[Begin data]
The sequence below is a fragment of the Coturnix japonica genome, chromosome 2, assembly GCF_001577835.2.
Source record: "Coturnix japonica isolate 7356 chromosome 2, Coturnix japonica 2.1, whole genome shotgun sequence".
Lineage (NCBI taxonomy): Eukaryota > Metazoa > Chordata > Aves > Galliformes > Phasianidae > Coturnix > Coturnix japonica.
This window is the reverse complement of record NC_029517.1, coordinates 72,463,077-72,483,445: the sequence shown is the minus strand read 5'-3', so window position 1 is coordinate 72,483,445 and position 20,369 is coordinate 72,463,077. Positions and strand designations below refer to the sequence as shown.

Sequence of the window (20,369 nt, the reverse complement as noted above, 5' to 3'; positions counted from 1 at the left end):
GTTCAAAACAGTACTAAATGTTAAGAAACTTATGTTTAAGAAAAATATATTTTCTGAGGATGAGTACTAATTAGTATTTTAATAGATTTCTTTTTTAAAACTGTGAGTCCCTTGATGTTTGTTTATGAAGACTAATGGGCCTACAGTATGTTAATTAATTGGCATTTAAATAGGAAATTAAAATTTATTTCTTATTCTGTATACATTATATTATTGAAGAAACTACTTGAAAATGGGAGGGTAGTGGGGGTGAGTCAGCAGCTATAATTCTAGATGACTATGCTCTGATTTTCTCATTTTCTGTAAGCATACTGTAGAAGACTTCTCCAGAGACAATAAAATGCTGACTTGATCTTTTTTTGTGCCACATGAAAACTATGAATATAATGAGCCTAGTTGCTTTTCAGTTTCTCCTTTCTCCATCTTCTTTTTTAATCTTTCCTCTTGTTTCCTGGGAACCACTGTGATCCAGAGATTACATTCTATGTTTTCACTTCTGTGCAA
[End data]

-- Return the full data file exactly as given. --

The sequence below is a fragment of the Coturnix japonica genome, chromosome 2, assembly GCF_001577835.2.
Source record: "Coturnix japonica isolate 7356 chromosome 2, Coturnix japonica 2.1, whole genome shotgun sequence".
Lineage (NCBI taxonomy): Eukaryota > Metazoa > Chordata > Aves > Galliformes > Phasianidae > Coturnix > Coturnix japonica.
This window is the reverse complement of record NC_029517.1, coordinates 72,463,077-72,483,445: the sequence shown is the minus strand read 5'-3', so window position 1 is coordinate 72,483,445 and position 20,369 is coordinate 72,463,077. Positions and strand designations below refer to the sequence as shown.

Sequence of the window (20,369 nt, the reverse complement as noted above, 5' to 3'; positions counted from 1 at the left end):
GTTCAAAACAGTACTAAATGTTAAGAAACTTATGTTTAAGAAAAATATATTTTCTGAGGATGAGTACTAATTAGTATTTTAATAGATTTCTTTTTTAAAACTGTGAGTCCCTTGATGTTTGTTTATGAAGACTAATGGGCCTACAGTATGTTAATTAATTGGCATTTAAATAGGAAATTAAAATTTATTTCTTATTCTGTATACATTATATTATTGAAGAAACTACTTGAAAATGGGAGGGTAGTGGGGGTGAGTCAGCAGCTATAATTCTAGATGACTATGCTCTGATTTTCTCATTTTCTGTAAGCATACTGTAGAAGACTTCTCCAGAGACAATAAAATGCTGACTTGATCTTTTTTTGTGCCACATGAAAACTATGAATATAATGAGCCTAGTTGCTTTTCAGTTTCTCCTTTCTCCATCTTCTTTTTTAATCTTTCCTCTTGTTTCCTGGGAACCACTGTGATCCAGAGATTACATTCTATGTTTTCACTTCTGTGCAA